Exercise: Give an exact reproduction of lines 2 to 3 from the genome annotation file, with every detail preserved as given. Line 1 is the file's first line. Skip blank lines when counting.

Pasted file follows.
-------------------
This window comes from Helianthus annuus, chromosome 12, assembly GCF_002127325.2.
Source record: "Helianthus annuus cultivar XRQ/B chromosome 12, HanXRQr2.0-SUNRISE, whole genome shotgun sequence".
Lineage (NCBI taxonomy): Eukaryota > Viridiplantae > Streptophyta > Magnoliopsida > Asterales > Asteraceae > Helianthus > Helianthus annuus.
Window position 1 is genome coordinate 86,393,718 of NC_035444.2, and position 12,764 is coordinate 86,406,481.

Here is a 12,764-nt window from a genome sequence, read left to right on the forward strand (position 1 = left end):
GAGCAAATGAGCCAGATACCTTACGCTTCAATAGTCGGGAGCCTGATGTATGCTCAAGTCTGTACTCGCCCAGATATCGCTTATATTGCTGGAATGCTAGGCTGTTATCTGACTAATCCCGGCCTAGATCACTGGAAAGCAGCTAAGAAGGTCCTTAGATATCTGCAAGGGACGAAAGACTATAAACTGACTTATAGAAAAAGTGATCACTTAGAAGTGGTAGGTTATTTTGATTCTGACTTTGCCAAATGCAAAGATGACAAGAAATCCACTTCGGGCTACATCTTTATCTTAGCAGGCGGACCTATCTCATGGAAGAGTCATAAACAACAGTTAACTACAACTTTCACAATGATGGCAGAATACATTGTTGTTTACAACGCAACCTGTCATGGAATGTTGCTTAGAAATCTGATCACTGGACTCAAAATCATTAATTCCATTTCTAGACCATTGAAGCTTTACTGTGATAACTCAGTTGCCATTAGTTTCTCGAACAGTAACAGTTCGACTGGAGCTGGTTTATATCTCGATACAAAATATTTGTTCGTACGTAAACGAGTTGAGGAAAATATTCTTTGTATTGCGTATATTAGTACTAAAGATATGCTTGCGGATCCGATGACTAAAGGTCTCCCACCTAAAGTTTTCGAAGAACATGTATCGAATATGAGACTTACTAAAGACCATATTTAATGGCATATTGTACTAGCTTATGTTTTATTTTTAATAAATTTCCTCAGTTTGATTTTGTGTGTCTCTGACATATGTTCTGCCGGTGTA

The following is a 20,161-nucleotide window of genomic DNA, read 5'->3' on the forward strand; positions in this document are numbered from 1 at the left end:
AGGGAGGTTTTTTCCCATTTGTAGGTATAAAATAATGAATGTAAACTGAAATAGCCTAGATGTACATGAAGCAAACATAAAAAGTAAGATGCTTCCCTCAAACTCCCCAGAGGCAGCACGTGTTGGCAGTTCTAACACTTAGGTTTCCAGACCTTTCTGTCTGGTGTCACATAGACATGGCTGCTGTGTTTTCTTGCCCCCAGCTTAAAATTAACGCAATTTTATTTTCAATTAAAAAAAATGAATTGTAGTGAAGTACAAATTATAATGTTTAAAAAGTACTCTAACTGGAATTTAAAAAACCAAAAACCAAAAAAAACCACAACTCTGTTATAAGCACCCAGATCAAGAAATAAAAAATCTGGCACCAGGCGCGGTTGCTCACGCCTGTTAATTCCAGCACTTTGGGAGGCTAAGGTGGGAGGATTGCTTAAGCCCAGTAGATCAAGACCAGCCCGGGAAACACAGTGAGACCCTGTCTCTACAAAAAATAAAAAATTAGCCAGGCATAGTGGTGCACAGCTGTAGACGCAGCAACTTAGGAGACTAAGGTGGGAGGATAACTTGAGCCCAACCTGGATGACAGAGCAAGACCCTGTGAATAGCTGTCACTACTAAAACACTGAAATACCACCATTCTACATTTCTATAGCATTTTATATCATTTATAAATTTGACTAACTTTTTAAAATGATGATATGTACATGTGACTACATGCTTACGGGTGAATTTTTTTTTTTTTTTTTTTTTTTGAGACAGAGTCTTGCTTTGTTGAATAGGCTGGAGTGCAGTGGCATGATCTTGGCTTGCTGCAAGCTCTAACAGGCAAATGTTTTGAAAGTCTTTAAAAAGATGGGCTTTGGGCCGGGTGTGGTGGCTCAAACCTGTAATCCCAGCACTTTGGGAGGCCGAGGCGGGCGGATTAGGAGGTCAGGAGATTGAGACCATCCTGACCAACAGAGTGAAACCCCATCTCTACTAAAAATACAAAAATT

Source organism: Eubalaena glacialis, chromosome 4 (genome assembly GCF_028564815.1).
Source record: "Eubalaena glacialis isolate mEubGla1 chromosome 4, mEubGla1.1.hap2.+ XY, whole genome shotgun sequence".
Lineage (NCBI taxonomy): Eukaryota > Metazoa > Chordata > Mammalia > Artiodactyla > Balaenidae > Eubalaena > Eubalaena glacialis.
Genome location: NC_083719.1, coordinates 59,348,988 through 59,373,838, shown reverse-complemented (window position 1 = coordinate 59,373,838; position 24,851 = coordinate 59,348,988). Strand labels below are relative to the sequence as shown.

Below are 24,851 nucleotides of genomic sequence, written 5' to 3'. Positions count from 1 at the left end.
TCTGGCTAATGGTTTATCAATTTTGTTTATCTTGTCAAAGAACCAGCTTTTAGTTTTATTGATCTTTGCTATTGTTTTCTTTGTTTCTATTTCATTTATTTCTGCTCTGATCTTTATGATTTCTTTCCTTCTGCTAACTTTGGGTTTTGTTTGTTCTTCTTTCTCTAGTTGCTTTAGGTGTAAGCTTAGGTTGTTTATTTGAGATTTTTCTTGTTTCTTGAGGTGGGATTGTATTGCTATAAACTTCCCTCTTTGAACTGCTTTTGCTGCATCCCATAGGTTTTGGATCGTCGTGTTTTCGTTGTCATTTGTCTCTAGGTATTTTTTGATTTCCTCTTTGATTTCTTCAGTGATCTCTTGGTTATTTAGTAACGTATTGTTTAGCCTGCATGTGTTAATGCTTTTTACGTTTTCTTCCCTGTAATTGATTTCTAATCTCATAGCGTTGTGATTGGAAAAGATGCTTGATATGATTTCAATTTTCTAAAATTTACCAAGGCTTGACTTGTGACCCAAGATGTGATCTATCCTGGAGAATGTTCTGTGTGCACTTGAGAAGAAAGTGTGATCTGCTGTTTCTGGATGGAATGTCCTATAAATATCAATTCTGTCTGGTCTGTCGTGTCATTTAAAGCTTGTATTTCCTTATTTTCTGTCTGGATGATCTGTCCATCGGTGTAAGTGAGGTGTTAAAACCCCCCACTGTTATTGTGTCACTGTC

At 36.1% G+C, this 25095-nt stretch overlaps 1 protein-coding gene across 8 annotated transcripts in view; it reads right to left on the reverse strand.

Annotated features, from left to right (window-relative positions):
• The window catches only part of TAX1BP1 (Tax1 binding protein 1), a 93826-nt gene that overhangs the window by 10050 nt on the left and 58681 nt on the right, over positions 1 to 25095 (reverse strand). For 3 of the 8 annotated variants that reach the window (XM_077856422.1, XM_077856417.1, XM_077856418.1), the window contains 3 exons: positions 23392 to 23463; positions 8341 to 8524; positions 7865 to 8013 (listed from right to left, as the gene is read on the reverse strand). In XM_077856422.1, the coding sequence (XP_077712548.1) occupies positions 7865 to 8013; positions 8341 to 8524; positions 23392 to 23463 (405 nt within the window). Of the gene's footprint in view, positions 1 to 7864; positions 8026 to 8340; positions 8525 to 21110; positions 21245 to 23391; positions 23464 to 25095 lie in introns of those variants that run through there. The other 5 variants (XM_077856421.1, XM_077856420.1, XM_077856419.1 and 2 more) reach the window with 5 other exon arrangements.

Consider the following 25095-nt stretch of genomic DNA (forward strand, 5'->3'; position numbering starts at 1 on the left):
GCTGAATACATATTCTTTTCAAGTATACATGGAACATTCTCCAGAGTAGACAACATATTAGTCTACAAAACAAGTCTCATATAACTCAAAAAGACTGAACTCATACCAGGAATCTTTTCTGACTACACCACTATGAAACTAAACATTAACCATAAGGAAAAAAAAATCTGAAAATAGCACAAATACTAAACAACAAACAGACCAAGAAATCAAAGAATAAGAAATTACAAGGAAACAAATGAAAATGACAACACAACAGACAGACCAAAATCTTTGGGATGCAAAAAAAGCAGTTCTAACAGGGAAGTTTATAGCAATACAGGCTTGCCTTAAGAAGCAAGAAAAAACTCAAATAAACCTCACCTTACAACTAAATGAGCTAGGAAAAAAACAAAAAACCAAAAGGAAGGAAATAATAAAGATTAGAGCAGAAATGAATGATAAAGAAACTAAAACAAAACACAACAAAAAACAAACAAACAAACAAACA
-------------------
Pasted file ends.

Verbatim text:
Source record: "Helianthus annuus cultivar XRQ/B chromosome 12, HanXRQr2.0-SUNRISE, whole genome shotgun sequence".
Lineage (NCBI taxonomy): Eukaryota > Viridiplantae > Streptophyta > Magnoliopsida > Asterales > Asteraceae > Helianthus > Helianthus annuus.